The Supreme People’s Court of China (the “Supreme Court”) rendered its final judgment on November 7, 2012, in the Haifu Investment Co., Ltd. v. Gansu Shiheng Nonferrous Resources Recycle Company Limited (“Haifu v. Shiheng”). Despite the Supreme Court’s lack of appreciation of the role of private equity in China, the decision brings much-needed guidance to the structuring of value adjustment mechanisms (“VAMs”) commonly used in onshore private equity (“PE”) transactions in China.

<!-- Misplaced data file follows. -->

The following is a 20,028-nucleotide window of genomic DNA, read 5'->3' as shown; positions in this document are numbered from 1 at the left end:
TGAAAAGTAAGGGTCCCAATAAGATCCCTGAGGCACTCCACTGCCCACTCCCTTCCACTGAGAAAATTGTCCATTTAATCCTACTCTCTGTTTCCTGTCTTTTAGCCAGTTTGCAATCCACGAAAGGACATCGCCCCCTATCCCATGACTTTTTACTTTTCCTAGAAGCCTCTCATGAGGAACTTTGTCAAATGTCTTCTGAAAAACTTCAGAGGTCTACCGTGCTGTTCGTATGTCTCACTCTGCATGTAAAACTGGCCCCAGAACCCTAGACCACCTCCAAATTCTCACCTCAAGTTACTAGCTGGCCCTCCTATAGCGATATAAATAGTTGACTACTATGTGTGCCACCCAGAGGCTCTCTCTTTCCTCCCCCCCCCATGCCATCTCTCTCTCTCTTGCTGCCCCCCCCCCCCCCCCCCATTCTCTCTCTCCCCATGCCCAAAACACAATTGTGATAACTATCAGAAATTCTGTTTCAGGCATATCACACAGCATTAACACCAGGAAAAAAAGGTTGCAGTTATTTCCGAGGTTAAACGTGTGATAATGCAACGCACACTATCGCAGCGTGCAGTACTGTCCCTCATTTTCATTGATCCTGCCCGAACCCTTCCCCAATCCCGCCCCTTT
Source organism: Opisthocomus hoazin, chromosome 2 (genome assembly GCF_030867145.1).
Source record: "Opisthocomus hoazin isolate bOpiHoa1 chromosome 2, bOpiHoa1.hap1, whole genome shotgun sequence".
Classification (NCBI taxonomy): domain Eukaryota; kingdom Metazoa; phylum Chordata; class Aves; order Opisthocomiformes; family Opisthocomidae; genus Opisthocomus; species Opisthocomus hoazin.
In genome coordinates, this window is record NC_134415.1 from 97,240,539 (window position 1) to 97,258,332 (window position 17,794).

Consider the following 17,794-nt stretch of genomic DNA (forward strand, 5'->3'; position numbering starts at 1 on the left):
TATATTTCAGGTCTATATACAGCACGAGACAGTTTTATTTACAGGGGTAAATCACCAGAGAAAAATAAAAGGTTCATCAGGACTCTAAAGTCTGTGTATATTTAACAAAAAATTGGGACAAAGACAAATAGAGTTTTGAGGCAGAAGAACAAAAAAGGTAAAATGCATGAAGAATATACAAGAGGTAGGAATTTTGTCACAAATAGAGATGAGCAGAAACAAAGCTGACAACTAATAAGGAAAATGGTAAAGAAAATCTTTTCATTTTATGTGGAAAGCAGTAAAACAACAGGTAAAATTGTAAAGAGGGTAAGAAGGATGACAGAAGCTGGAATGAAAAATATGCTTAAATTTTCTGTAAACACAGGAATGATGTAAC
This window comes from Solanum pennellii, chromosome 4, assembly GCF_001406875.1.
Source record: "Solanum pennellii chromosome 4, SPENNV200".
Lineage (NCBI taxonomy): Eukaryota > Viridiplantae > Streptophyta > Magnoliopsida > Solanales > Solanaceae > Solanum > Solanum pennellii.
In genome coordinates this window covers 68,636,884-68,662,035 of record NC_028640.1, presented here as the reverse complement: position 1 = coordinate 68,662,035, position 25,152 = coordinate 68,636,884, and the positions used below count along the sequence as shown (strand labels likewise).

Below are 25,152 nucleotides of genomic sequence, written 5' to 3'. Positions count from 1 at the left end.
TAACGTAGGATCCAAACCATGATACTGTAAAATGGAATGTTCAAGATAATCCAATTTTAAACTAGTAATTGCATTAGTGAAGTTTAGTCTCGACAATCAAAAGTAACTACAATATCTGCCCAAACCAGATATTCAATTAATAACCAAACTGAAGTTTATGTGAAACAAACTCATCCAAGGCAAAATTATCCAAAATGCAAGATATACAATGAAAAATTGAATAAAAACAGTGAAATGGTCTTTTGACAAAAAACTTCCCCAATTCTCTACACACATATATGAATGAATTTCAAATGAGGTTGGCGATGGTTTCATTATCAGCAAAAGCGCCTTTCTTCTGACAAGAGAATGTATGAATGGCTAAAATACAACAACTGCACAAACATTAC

Since the adoption of the Provisions for Foreign Investors to Merge and Acquire Domestic Enterprises (????????????????) in August 2006, it has been increasingly difficult for foreign PE investors in China to make their investments through offshore holding companies. Accordingly, such foreign PE investors have increasingly invested directly in portfolio companies established onshore in the PRC.2 Due to the rigid corporate governance associated with PRC limited liability companies, PE investors have had to utilize creative techniques to replicate the downside protections that are customary in offshore PE transactions. One of the most fundamental of such protections are VAMs, which are designed to provide the PE investor with remedies in the event the actual valuation or financial performance of the Company diverges from the valuation and performance underlying the PE investor’s original valuation model. After years of speculation by industry as to the enforceability of VAMs in PRC companies, as well as inconsistent findings in the lower courts, the Supreme Court in Haifu v. Shiheng has delivered PE investors much-needed guidance on the types of VAM structures that may be enforceable in onshore PE investments. In doing so, the Supreme Court has also helped bring closure to the long-running court saga of Haifu v. Shiheng by overruling the decision of the court of appeals (which characterized a portion of such PE investments as loans for which the investor was entitled to the equivalent of the return of its principal and accrued time deposit interest) and partially overruling the decision of the court of first instance (which found VAMs categorically unenforceable against a portfolio company as well as its controlling shareholder).
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